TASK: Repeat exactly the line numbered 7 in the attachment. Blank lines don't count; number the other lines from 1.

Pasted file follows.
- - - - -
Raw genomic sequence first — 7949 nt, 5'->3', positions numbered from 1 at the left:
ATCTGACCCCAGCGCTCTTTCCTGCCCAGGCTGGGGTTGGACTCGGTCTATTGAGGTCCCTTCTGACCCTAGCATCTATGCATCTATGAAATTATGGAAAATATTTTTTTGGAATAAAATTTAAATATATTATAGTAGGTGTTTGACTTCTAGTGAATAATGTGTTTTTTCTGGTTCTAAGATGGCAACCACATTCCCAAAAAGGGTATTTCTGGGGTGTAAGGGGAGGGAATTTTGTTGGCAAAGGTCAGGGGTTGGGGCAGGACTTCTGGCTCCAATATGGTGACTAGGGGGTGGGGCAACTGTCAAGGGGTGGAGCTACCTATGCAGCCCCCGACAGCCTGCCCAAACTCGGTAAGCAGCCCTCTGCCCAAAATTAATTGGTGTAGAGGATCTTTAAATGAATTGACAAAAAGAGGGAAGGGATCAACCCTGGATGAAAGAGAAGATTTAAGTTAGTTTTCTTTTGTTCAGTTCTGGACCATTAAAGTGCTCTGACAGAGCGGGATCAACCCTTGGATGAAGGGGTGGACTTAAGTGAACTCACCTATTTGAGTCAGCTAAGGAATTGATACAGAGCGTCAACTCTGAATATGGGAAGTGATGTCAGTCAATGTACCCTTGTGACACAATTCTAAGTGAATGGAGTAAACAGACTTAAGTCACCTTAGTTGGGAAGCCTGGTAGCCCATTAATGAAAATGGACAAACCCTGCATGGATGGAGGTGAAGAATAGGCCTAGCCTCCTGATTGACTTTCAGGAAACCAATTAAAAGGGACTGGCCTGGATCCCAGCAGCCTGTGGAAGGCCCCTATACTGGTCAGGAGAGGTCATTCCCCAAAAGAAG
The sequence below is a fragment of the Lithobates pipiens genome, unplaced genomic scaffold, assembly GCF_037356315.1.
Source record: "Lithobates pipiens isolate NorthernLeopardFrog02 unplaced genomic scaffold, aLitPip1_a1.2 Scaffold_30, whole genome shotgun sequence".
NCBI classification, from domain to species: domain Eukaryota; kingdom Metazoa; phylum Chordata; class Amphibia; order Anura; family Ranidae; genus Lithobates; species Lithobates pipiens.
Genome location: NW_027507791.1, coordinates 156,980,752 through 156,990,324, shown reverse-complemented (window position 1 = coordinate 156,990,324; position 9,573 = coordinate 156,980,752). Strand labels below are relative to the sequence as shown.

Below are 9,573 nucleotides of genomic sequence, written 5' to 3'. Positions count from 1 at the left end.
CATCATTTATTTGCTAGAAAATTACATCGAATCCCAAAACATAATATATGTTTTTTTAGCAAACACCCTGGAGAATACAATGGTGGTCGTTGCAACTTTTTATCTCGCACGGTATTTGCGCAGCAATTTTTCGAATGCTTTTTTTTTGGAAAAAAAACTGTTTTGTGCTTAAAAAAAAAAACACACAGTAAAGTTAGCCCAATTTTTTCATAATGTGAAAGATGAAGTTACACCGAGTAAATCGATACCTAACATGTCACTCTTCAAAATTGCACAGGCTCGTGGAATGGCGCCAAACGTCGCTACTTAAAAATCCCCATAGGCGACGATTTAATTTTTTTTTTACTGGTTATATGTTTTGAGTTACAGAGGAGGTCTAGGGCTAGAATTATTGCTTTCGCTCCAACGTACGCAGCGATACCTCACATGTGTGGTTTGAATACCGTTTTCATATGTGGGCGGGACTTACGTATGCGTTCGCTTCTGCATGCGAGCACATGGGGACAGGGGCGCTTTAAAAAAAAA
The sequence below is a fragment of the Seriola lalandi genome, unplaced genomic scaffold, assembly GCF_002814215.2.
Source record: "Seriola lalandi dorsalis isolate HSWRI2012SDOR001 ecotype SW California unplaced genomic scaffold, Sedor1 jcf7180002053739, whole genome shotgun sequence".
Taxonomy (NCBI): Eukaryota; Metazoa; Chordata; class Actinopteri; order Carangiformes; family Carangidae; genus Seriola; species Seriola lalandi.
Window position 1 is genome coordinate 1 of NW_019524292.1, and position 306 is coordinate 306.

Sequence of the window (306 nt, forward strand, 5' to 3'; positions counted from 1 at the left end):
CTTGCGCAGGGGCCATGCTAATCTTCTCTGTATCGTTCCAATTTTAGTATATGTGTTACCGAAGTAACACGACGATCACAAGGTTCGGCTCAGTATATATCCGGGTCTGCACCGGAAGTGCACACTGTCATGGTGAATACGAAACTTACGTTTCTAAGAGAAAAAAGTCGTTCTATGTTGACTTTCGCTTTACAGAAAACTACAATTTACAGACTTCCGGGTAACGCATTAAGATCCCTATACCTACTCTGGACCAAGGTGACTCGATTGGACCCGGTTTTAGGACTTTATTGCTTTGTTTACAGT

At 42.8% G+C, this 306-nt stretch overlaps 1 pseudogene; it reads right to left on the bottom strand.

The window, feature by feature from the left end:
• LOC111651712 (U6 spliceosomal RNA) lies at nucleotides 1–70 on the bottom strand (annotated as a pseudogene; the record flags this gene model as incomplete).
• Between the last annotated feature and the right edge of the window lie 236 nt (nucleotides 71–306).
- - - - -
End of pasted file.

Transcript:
Below are 9,573 nucleotides of genomic sequence, written 5' to 3'. Positions count from 1 at the left end.